Phenomenology of Authority. The Formation of Identity as a Political Aporia

  • Abstract:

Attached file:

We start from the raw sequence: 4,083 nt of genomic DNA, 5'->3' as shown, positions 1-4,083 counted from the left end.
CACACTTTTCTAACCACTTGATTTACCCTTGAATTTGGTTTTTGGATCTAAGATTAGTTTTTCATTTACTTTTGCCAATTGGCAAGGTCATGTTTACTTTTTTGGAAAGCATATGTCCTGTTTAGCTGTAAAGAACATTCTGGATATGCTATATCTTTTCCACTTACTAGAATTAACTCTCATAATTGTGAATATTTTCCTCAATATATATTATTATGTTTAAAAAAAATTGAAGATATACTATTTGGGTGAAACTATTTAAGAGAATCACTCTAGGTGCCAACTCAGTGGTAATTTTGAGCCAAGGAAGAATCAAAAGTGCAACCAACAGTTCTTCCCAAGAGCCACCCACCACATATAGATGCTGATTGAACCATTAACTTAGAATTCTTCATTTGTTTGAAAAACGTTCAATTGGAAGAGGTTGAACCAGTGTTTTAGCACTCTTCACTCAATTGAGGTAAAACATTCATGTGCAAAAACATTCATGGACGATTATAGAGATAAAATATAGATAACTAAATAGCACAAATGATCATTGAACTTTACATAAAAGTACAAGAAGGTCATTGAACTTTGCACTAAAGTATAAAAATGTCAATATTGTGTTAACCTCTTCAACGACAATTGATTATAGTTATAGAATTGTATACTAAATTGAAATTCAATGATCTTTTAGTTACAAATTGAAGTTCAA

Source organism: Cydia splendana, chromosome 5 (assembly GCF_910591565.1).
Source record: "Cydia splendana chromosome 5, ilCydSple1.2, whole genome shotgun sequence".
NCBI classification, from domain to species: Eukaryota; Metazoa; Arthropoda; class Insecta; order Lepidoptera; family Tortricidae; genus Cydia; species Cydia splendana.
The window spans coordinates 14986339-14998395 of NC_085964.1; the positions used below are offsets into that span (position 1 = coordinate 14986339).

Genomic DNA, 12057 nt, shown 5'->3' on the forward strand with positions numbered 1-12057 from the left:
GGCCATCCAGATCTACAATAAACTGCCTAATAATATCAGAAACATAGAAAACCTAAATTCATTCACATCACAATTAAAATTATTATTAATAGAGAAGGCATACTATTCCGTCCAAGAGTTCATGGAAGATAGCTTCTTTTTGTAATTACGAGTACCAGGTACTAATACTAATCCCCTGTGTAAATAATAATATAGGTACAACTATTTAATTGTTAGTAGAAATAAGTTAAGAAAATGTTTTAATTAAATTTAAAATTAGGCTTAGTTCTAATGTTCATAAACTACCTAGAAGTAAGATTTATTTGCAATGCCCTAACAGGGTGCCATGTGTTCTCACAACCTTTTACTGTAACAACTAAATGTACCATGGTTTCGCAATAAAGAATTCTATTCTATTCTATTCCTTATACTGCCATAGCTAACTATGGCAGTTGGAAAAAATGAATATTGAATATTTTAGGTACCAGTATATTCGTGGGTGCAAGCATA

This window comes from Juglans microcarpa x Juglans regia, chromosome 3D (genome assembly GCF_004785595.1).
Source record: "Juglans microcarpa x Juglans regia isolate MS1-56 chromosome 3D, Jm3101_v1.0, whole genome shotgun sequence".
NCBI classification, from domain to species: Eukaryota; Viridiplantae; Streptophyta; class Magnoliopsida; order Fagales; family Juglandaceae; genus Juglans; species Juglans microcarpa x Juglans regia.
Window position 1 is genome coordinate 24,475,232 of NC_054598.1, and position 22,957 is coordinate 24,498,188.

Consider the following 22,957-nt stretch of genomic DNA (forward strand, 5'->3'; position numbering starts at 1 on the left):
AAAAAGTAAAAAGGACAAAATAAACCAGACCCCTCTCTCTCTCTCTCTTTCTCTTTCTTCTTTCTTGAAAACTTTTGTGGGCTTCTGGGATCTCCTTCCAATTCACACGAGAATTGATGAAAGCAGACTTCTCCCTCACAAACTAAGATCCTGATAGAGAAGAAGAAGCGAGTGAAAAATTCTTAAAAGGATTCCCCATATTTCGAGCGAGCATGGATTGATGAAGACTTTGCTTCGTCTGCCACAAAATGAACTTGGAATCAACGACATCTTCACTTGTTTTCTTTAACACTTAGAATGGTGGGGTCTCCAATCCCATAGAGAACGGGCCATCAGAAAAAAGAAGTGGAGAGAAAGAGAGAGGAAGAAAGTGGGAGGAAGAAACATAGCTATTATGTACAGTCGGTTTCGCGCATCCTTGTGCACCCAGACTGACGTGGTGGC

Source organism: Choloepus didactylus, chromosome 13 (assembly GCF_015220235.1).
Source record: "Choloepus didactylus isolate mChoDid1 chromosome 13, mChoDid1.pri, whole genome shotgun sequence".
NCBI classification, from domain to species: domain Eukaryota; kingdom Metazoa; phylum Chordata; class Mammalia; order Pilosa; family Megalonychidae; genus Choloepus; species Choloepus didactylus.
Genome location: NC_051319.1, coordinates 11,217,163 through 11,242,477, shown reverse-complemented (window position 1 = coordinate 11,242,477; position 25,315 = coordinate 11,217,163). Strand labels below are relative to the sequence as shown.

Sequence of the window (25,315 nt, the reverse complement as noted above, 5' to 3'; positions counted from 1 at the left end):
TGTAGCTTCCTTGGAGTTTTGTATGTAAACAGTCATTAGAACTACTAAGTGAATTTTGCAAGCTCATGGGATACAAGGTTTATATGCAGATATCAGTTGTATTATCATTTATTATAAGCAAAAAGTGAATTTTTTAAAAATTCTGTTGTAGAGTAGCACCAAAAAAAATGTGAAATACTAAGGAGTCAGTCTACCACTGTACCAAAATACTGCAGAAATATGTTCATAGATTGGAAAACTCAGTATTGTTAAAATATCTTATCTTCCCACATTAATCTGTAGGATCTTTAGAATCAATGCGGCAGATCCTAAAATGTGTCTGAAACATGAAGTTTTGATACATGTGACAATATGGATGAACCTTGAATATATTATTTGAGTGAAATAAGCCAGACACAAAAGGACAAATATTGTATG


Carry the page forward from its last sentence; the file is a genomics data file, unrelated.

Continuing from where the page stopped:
The objective of this paper is to formulate a broad concept of “authority”, whose correspondence with the identity of the contingent “other” to whom Derrida claims to grant an unconditioned sacrifice shows the dangerous lack of effective political difference between Derrida’s attitude and the attitudes, such as dialectics, he intends to deconstruct. Authority is here understood as any structure of forces whose power is actively recognized as cogent or legitimate. This is due to the fact that accepting such a power is seen as coincident with the preferable way to fulfill the needs and desires which are parts of the identity of an individual or group. This preferable attempt of fulfillment is mostly accompanied by a compromise among different individuals’ naturalness – also in the sense to reach the lesser evil by subordinating oneself to a violent identity-authority. Such a definition of authority causes a paradox in the interpretation of Derrida’s ethical move. In fact, it can be employed to describe the unconditioned openness to the Other’s claims as a doing justice to any singularity’s naturalness and as the recognition of each of these singularities as a self-legitimized authority-identity, regardless of the features of previous and other authorities. But the structure of the formation of any authority is better described through Derrida’s very interpretation of Foucault’s History of Madness and Hegel’s construction of the Absolute. In the first case, the ultimate authority who silences madness can do that, paradoxically, only at the cost of recognizing the always “present” unpredictable effects of madness itself. In other words, any identity is an awareness of naturalness which is intelligible despite – or, maybe, thank to – the possibility of losing its sense due to unpredictable contingency. Similarly, any Hegelian act of reciprocal recognition of self-consciousnesses suffers the aporia whereby one can recognize her own desires and the other’s desires only in function of certain existent social institutions, which do not necessarily let each individual’s potentialities stand out. As can be drawn from the semiological analysis of The Pit and the Pyramid, the arbitrariness of “linguistic” institutions always leaves a remainder which compromises absolutism. The formation of the Other, being itself an awareness of a certain naturalness in function of certain institutions, does not escape this overall structure and the shortcomings linked to unpredictable contingency and arbitrariness. Rather than relying on the ideality of an authority or of an “identity”, I propose a logic of maximization of reciprocal bargaining power in order to optimize reciprocal recognition and fulfillment of desires. Reciprocal bargaining power can be interpreted as the basic structure of intersubjective agreements founded on what can be defined as an impulse toward reciprocal attraction – explained by the recognition of reciprocal utility. While Derrida’s proposal is more likely to limit an evaluation to what stands out in a certain moment as the solution to a problem perceived by a certain authority, to take into account the intersubjective structure I suggested may help to investigate whether there may be an even better overall allocation of instruments and potentialities.